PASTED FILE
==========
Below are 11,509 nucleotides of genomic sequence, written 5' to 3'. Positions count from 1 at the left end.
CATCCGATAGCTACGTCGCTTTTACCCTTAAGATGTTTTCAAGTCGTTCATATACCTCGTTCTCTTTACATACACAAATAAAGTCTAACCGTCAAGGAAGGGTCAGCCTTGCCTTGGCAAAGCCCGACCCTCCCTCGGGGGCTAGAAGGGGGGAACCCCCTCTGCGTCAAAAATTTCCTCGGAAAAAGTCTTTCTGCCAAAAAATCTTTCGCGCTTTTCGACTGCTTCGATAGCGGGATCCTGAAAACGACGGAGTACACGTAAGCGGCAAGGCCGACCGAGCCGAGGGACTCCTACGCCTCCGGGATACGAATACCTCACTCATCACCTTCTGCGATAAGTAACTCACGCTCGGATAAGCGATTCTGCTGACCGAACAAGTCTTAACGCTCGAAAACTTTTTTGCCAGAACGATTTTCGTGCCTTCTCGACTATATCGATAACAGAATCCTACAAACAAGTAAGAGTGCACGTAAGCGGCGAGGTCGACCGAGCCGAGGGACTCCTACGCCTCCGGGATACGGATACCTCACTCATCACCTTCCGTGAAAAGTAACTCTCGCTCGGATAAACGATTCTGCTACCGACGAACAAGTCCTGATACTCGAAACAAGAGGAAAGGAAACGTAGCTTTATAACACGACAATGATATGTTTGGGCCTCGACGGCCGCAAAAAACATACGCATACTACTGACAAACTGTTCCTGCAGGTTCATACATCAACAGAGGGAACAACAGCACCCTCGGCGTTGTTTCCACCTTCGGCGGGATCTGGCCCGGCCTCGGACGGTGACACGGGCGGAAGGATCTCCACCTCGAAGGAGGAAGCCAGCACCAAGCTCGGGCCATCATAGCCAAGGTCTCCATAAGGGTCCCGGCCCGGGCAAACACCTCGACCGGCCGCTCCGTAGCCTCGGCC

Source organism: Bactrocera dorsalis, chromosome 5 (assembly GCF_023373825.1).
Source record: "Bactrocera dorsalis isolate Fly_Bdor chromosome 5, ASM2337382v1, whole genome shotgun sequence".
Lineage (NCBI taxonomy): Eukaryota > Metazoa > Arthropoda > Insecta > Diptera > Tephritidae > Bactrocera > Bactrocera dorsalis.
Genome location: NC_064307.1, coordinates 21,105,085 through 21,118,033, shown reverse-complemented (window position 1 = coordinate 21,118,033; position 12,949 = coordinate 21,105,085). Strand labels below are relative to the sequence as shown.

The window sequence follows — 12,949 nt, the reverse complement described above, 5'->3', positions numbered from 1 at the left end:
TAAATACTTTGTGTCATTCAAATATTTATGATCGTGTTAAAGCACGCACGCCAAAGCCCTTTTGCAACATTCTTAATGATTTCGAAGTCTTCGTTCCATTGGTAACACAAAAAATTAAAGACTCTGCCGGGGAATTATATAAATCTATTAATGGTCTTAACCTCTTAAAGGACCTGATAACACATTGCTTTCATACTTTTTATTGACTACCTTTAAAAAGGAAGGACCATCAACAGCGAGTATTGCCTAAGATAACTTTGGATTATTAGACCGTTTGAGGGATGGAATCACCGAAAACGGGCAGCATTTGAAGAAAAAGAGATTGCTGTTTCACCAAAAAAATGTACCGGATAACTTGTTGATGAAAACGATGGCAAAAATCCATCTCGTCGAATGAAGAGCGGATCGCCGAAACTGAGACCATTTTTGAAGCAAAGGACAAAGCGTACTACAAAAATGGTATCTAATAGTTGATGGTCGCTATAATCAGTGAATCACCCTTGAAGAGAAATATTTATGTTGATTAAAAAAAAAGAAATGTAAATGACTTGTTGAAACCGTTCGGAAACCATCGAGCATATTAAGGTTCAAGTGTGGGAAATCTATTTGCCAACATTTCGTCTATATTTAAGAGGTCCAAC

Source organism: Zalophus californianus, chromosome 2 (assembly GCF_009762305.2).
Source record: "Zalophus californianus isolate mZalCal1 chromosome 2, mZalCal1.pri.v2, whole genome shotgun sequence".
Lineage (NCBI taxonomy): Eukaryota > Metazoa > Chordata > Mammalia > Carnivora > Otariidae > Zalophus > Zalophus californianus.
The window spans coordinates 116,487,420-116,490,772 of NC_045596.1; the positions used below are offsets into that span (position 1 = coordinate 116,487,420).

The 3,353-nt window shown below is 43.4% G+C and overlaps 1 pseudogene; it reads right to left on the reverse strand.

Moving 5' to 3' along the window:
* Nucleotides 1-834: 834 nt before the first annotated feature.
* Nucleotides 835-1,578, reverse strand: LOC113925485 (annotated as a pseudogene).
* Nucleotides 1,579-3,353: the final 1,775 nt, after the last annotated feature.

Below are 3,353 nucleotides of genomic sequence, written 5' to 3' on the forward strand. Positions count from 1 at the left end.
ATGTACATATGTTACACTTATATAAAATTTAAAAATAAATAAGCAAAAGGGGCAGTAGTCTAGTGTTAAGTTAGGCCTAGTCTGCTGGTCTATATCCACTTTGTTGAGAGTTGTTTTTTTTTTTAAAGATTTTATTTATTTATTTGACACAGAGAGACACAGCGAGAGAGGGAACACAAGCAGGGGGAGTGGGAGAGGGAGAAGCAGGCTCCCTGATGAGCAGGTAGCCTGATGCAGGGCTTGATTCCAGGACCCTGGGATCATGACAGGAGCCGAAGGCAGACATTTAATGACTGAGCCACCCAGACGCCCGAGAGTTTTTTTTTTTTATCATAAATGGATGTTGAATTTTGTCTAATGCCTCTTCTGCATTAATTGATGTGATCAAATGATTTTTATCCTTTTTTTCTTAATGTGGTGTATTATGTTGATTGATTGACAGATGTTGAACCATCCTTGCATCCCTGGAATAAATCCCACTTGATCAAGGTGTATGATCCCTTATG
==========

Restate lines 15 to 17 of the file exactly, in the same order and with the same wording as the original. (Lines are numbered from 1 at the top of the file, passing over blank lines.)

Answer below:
* Nucleotides 1-834: 834 nt before the first annotated feature.
* Nucleotides 835-1,578, reverse strand: LOC113925485 (annotated as a pseudogene).
* Nucleotides 1,579-3,353: the final 1,775 nt, after the last annotated feature.